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Shealah Craighead / White House / Public Domain
Did you make it through Donald Trump's State of the Union address? If you did, congratulations on your endurance. Not everyone can handle sitting through more than an hour of lies, deceit and distortions. Then again, we've all been surviving and fighting through the past 12 months of this administration. Resistance takes stamina, and it's clear that it's made us stronger.
It's also enabled us to stop the worst of this administration's attempts to hurt our families and our communities. Because of you, we've been able to fight back every single time that this administration and president have assaulted our families and communities and tried to undermine safeguards to protect our air, our water, our forests, our climate—even our democracy.
Last night's speech, though, was a reminder that we have much more work to do. Viewing it was almost like being in an alternative reality. We were forced to watch an ugly celebration—with standing ovations—of racist ideals and policies. We had to witness the exploitation of grieving parents. And then came one of the most enthusiastic ovations of all—for irresponsible attacks on our air, water and climate. They say it was only the third-longest address to Congress in history, but it felt interminable.
Now that we're back in the real world, though, here are some non-alternative facts:
Fact #1: Coal is not coming back. A coal plant has retired every 16 days since Trump was elected, and we'll continue to see coal-fired power replaced by solar, wind, energy efficiency and storage. We know that clean, renewable energy creates more jobs, while also cutting air, water and climate pollution. On top of that, renewable energy saves money for millions of Americans.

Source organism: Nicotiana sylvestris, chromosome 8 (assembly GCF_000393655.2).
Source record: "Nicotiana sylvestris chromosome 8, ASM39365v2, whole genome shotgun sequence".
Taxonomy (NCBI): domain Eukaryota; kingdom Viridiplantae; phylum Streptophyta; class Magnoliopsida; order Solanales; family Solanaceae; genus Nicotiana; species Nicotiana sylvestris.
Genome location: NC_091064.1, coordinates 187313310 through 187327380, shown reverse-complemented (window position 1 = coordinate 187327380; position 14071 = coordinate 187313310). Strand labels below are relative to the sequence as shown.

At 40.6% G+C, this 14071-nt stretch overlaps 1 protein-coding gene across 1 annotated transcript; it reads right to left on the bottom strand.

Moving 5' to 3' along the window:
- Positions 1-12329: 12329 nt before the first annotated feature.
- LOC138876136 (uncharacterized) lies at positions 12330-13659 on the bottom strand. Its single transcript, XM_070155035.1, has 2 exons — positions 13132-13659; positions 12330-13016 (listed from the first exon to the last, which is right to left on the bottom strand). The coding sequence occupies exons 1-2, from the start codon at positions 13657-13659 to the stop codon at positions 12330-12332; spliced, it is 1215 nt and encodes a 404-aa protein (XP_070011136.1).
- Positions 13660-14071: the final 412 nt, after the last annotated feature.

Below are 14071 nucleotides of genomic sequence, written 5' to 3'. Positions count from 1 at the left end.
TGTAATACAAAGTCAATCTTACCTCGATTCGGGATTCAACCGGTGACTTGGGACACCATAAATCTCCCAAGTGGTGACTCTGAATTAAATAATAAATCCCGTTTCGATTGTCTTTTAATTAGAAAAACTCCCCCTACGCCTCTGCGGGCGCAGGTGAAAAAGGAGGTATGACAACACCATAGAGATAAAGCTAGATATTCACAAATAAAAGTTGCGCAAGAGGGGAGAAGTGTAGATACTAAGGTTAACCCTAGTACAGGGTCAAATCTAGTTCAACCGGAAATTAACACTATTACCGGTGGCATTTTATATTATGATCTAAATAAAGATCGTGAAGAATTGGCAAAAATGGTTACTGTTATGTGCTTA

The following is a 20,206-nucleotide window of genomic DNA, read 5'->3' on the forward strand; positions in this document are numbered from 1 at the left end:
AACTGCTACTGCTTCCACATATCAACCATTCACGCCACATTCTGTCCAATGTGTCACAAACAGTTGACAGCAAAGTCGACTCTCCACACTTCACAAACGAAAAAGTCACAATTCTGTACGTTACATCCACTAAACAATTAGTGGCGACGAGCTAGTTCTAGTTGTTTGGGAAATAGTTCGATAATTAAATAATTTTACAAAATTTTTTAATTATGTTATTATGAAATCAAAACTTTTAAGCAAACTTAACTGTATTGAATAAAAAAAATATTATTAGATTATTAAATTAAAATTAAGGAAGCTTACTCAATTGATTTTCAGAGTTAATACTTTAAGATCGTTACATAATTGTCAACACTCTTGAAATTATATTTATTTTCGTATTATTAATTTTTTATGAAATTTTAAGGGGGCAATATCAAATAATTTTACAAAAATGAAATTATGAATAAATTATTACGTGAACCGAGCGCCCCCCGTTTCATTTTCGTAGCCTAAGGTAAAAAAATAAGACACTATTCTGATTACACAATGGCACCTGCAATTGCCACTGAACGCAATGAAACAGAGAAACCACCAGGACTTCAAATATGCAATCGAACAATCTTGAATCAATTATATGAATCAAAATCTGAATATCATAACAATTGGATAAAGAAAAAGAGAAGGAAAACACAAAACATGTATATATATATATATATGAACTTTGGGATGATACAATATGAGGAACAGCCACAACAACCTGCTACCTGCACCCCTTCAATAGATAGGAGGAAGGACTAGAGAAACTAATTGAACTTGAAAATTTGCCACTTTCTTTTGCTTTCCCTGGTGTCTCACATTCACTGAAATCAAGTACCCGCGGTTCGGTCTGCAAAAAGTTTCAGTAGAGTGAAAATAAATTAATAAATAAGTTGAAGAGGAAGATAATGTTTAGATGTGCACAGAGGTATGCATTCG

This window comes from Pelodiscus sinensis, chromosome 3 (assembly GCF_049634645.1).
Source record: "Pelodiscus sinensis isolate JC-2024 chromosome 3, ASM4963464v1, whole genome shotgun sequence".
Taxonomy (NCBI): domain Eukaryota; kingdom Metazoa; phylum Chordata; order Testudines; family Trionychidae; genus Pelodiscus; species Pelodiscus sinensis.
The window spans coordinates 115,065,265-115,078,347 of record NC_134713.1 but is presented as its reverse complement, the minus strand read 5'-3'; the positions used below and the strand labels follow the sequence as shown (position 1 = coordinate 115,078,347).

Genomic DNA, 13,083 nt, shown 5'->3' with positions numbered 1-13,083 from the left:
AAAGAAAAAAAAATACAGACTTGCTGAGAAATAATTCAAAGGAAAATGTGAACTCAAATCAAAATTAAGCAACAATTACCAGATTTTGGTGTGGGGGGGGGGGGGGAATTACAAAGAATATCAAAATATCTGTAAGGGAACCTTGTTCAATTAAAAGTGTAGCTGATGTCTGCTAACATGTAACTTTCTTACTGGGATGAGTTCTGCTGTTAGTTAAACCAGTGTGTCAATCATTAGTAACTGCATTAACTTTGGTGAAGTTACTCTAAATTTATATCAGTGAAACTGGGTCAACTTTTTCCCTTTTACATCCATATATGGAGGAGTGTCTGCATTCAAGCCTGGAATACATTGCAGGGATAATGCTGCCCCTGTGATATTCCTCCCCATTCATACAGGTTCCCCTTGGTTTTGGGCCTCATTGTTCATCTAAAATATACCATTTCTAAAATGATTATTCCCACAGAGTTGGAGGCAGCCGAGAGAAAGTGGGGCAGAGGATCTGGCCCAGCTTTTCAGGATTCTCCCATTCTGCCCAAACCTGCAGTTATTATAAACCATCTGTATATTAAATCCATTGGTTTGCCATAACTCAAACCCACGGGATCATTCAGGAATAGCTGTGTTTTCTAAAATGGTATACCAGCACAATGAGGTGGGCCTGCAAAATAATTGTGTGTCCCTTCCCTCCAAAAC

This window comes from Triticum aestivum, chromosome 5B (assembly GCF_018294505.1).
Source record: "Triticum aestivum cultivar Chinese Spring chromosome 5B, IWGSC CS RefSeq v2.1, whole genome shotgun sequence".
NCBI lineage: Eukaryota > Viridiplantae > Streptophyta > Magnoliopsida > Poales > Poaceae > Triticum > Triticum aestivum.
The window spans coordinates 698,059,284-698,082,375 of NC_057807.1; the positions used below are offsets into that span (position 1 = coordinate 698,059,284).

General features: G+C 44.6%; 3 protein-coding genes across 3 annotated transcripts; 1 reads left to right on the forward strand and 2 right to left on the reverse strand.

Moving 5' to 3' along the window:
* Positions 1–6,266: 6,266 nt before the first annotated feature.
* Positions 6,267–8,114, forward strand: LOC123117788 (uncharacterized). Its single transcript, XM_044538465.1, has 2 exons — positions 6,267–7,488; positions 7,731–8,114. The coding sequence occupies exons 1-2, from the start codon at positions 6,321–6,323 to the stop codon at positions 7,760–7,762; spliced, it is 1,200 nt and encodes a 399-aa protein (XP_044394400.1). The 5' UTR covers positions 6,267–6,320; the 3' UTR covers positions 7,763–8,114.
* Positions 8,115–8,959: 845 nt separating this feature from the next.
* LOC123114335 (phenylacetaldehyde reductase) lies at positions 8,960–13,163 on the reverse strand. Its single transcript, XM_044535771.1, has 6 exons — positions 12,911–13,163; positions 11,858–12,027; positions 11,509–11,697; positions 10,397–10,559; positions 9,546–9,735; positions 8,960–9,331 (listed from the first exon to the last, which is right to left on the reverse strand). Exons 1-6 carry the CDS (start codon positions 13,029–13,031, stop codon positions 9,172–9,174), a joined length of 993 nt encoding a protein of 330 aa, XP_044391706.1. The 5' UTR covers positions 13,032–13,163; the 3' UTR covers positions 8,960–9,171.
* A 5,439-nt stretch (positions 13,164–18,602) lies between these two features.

So no matter how "beautiful" Trump finds it, coal is never coming back. Every time Trump promises a revival of the coal industry, he's making a pledge he cannot keep and betraying the long-suffering coal workers and their families—and communities that need a vision for a more inclusive and sustainable economy.
Fact #2: Ours is a nation of laws. For decades now, those laws have helped to protect our air and safeguard our water. They are the basis for protecting our climate. And they are the bulwark that defends our democracy from a chaos president like this one. This nation of laws lifts up the quality of life of all Americans (even if that means someday bringing down this administration).
Fact #3: Clean energy is still winning. More than 50 U.S. cities have now made a commitment to clean, renewable energy. They are governed by both Republicans and Democrats. They are located in red states, blues states and almost every part of this country. Regardless of what the Trump administration does, we will continue to see visionary local, state, regional and corporate leaders raise the level of their ambition to advance energy and displace fossil fuels in the process. That was already happening before Trump, but his election has accelerated and amplified the trend.
Finally, as we enter year two of this administration, I want to once again thank everybody who has been organizing and working all across the country to resist its attacks. You haven't given up. That's why, in spite of this president, we've been able to defeat pipelines, defeat coal and gas plants, and stand up for our democracy and for workers, families and immigrants. The biggest silver lining: In the process, we've found the vibrant heart of our democracy at the intersection of civil rights, environmental justice and many other issues. So keep marching, organizing and working to stand up for the best that this country can be. And be assured that the Sierra Club will stand with you.
EcoWatch Daily Newsletter
Respecting scientists has never been a priority for the Trump Administration. Now, a new investigation from The Guardian revealed that Department of the Interior political appointees sought to play up carbon emissions from California's wildfires while hiding emissions from fossil fuels as a way to encourage more logging in the national forests controlled by the Interior department.
Killer hurricanes, devastating wildfires, melting glaciers, and sunny-day flooding in more and more coastal areas around the world have birthed a fatalistic view cleverly dubbed by Mary Annaïse Heglar of the Natural Resources Defense Council as "de-nihilism." One manifestation: An increasing number of people appear to have grown doubtful about the possibility of staving-off climate disaster. However, a new interactive tool from a climate think tank and MIT Sloan shows that humanity could still meet the goals of the Paris agreement and limit global warming.
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